Pick up one 8/o and two 11/o, and pass through the first 11/o in the next set. Pull snug. Continue around the ring. When you add the fourth and final set, pass through the first 11/o added in this round. Because this step-up ignores the original ring, it will reduce the number of sets in the tube by one, and convert the beadwork from even to odd-count. You will not need to step up again for the remainder of the rope.

The beadwork may look a little messy at this point. One more round will secure the tubular shape, but if you’re having trouble seeing which way is up, try securing a stop bead to your tail thread as a reminder.

Weaving a Russian Spiral Rope Three Color Russian Spiral Rope Pattern


Continue stitching, adding sets of three beads at a time, always stitching through the first 11/o bead of the set below, and adding colors in reverse. You can weave the first few rounds over a dowel if desired, but the tube comes together so quickly that it isn’t necessary. Within the first few rounds, you should be able to see the spiral pattern emerge.

Russian Spiral Tubular Netting Stitch


Pull snug after every stitch to create even tension. With Russian spiral, I like to leave my tail threads extra long, so that I can weave back through and snug up any loose spots. To finish the rope and secure the end of the tube, pick up one 8/o and just one 11/o in the final round. Stitch through all of the beads once or twice to secure the ring, and weave the remaining thread into the tube. Make sure to pass through both 11/o and 8/o beads as you weave, to securely anchor the tails.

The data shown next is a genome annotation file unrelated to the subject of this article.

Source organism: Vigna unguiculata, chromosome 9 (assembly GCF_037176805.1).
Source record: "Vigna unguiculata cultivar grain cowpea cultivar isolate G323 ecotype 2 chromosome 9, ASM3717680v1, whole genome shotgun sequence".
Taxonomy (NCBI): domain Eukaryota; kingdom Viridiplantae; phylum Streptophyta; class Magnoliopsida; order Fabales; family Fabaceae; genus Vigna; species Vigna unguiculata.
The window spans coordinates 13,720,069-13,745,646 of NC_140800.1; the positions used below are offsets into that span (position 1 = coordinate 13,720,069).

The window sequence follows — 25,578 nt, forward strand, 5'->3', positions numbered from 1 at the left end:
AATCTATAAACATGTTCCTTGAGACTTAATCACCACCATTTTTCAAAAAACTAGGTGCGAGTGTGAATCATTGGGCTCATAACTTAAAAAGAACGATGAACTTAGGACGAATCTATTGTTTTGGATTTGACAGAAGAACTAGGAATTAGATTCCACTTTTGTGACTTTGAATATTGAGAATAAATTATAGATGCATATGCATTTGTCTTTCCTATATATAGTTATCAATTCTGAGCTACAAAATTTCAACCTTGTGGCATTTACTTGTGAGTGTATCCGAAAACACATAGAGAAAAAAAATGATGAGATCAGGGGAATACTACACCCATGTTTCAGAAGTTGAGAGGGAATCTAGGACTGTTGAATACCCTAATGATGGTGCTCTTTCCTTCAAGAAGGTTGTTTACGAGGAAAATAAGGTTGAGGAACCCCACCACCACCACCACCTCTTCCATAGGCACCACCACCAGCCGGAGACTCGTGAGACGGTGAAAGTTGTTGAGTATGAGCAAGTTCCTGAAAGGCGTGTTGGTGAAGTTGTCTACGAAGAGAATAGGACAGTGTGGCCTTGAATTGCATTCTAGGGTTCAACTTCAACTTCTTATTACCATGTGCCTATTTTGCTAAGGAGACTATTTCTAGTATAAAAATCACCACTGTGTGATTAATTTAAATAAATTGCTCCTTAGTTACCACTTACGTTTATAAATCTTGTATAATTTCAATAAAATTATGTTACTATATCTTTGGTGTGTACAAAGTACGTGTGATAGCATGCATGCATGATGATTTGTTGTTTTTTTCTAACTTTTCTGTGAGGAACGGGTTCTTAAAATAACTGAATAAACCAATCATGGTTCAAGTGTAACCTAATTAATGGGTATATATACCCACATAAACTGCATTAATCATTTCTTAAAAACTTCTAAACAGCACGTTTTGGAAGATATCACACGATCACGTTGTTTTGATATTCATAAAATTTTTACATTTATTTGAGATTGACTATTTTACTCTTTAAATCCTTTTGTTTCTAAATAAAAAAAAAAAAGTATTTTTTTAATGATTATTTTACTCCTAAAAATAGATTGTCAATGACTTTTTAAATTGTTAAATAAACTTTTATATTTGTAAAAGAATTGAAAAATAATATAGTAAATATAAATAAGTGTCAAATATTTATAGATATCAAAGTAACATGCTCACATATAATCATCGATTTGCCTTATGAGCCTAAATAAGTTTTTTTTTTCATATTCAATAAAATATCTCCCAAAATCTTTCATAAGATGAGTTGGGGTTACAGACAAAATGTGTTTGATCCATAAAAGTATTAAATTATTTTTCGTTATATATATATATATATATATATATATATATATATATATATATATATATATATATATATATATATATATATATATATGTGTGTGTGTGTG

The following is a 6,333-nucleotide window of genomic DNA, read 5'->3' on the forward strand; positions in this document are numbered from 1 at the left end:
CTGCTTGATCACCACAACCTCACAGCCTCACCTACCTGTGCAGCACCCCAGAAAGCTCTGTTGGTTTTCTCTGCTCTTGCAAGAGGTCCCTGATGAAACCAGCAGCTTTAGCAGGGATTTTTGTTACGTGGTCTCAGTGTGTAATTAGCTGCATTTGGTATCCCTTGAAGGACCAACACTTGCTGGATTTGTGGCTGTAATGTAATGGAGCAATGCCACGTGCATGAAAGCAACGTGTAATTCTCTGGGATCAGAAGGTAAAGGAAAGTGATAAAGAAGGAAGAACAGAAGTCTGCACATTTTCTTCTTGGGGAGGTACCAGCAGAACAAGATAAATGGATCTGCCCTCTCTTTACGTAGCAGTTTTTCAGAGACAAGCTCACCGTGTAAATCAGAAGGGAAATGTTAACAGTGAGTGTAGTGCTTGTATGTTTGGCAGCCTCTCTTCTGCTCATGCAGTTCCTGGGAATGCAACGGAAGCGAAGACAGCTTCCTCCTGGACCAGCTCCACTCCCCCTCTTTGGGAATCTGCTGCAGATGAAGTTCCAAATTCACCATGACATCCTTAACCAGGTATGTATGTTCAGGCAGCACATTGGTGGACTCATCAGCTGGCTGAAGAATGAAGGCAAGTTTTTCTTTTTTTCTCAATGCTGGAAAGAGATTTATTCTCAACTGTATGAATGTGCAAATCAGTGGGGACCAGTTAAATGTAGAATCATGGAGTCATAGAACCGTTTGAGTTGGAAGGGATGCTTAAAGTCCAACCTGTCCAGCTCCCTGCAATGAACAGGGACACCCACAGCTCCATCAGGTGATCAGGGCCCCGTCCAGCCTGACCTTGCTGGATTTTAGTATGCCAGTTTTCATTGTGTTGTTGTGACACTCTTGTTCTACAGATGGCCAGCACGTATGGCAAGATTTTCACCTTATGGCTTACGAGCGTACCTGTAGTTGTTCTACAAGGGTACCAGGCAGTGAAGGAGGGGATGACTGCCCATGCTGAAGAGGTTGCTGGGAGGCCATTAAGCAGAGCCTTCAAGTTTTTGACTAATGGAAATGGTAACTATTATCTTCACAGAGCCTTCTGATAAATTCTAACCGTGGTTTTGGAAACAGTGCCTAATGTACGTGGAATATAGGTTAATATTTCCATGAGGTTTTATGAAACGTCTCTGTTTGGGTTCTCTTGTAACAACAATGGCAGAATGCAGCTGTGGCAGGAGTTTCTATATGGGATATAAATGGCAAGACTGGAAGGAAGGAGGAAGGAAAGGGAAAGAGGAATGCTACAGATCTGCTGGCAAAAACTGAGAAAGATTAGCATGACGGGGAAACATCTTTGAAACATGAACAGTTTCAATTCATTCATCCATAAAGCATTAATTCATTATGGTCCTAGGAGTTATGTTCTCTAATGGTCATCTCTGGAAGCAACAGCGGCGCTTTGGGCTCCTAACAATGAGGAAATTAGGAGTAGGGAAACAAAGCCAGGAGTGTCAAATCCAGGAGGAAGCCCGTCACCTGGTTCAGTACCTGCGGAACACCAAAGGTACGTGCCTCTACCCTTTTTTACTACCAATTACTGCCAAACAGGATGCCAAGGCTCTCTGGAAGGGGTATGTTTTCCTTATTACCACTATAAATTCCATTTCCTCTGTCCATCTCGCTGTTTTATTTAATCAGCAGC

Have you used Russian spiral stitch before? What bead size combination is your favorite?

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13 comments:

  1. Thanks for another wonderful tutorial Mortira. Love your color choices.

    ReplyDelete
  2. Wonderful tutorial! Thanks for posting!

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  3. My favorite stitch to make chains with

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  4. I haven't tried this before, but I'd really like to now. I really enjoy tubular herringbone and would like to explore other spiral/tubular stitches.

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  5. Love this, too. Thank you so much. Your tutorials are so well done always!